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An analysis of the political, economic and social changes brought about in West Malaysia by the 1969 election crisis to the end of 1975

Jenkin, Brian Charles (1980) An analysis of the political, economic and social changes brought about in West Malaysia by the 1969 election crisis to the end of 1975. Masters by Research thesis, Murdoch University.

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In Malaysia certain demographic, ethnic, political, economic and social proportions existed prior to the national elections of 1969. These are described and analysed in the early sections of this dissertation in order to compare them with the altered situation later. Changes were initiated over a period of time following the severe riots accompanying the Alliance Government's re-election with a reduced majority of seats.

Immediately after the riots came a period of emergency which lasted for nearly two years, during which time the Government diagnosed the causes of the 1969 events and began to take steps to remedy them. These actions were to cause profound change in West Malaysia.

Institutionally, the National Parliament resumed in 1971, and the National Front coalition was created by the end of 1973, resulting in overwhelming success for the Government in a national election held in 1974.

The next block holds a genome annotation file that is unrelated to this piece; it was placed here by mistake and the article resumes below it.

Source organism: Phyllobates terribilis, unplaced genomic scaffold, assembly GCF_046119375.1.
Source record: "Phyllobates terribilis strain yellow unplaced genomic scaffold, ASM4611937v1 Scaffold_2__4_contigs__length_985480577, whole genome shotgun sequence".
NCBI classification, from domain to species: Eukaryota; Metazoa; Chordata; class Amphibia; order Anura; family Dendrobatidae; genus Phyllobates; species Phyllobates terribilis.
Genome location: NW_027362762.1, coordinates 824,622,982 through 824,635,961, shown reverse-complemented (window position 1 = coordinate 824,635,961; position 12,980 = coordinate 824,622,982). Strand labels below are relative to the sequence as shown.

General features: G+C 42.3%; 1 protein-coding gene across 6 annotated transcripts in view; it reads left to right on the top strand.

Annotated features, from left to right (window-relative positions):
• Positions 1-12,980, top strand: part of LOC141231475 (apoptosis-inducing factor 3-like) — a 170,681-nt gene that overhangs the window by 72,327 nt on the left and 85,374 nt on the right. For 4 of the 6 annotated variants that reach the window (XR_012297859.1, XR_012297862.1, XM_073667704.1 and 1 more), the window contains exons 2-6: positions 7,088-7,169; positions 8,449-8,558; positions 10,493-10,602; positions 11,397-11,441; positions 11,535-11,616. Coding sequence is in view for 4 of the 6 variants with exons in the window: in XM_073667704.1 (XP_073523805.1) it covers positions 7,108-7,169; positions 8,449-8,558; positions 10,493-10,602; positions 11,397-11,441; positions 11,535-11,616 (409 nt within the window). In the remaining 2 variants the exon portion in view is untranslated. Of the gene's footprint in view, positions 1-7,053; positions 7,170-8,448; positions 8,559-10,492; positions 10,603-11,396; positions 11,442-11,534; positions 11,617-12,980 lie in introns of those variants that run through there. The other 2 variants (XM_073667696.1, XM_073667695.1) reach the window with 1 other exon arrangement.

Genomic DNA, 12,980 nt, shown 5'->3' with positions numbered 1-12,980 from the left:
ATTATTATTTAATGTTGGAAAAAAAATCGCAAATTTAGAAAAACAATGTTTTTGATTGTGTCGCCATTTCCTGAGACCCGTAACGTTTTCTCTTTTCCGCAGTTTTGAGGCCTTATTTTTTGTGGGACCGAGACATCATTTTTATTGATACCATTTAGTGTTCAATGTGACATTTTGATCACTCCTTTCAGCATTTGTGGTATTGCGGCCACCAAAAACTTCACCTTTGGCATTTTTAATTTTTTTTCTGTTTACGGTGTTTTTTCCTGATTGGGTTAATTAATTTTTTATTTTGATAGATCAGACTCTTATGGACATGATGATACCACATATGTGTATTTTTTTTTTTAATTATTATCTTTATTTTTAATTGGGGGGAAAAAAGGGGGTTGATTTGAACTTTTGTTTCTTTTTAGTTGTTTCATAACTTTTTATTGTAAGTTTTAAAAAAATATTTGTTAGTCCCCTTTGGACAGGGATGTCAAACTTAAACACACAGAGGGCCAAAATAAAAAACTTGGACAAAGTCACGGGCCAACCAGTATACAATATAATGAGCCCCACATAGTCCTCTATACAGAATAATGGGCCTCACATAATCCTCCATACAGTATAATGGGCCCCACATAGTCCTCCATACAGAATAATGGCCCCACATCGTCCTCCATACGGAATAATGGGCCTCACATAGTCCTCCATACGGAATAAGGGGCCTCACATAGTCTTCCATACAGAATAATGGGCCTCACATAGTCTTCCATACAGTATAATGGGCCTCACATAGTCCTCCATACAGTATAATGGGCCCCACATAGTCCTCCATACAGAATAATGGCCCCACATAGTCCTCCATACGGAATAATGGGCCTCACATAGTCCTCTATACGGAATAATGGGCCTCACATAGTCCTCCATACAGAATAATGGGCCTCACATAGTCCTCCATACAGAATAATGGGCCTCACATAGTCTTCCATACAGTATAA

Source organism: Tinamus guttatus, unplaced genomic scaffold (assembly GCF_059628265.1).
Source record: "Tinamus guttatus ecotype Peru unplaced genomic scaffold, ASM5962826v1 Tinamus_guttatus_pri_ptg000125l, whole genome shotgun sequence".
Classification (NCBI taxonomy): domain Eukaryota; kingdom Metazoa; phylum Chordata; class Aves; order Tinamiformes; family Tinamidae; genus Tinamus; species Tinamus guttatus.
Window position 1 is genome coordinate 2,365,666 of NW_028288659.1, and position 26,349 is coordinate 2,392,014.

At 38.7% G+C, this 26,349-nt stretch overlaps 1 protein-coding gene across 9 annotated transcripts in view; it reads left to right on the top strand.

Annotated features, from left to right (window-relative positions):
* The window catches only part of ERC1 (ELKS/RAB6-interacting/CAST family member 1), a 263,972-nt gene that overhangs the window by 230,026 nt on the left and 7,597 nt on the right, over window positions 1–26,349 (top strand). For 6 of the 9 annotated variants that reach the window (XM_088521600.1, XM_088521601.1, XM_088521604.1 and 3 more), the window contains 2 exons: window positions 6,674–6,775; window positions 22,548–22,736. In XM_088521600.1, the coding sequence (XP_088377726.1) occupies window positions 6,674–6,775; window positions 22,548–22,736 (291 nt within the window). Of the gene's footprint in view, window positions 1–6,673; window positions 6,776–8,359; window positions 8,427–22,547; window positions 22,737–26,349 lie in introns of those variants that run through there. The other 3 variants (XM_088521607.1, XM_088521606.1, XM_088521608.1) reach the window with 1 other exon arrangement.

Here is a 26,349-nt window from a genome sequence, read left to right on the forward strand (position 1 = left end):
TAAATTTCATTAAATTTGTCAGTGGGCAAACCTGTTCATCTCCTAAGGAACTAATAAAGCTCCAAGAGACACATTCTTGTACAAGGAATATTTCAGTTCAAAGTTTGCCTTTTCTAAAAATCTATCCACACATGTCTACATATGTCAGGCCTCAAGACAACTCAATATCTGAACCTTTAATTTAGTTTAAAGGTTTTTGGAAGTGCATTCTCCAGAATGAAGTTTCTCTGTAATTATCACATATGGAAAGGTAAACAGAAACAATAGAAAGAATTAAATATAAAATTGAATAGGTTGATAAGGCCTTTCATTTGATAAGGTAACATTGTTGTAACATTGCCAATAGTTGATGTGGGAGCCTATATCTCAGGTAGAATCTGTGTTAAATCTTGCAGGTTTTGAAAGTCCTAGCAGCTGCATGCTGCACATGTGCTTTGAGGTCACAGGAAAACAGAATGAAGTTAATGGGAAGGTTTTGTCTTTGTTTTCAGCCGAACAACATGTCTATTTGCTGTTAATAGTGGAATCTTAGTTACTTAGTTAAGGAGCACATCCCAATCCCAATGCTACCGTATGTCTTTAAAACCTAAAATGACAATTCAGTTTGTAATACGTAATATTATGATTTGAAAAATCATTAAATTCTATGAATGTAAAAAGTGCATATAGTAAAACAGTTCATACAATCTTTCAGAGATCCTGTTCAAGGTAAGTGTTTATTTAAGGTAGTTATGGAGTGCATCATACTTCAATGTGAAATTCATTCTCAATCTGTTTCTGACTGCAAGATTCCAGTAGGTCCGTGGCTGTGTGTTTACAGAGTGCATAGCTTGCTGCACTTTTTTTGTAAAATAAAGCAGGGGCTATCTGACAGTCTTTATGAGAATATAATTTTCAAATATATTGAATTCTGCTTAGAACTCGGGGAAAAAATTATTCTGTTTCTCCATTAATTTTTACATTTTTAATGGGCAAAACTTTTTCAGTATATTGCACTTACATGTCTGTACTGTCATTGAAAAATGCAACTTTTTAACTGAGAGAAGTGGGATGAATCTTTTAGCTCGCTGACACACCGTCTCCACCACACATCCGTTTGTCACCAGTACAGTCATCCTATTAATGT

Politically, Malay strength was increased through the agency of emergency powers from 1969 to 1971 and subsequently through Parliament. The means included legislation to dampen any potential racial violence, enacting further laws against dissidents, weakening the opposition and widening and strengthening of the Alliance.

The New Economic Policy was a result of the Government diagnosing economic deprivation as a major cause of the May 1969 events. It strove to right the economic imbalance between the bumiputras and non-bumiputras, and to a lesser extent to eradicate overall poverty during the Second Malaysia Plan period from 1971 to 1975. To these ends the Government stepped up its involvement in the economy, taking advantage of its enhanced political strength.

All of these changes, institutional, political and economic, led to social change which created the potential for class alliance across ethnic lines. The failure of the Government to achieve the substantial promised improvement in rural conditions, or to alleviate poverty, heightened the possibility of union among the lower classes. The elites of each ethnic group remained in coalition at the top, their alliance having been augmented politically and socio-economically as a result of the 1969-1975 changes. Subjectively, however, ethnic differences were perceived as predominant. This may have been intensified, deliberately or otherwise, by the Government's policies and practices after 1969. Social stratification may ultimately supersede ethnic classification in the self concept of Malaysians if the economic gap between rich, middle income earners and poor becomes great enough.

Item Type: Thesis (Masters by Research)
Murdoch Affiliation(s): School of Social Inquiry
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Supervisor(s): UNSPECIFIED
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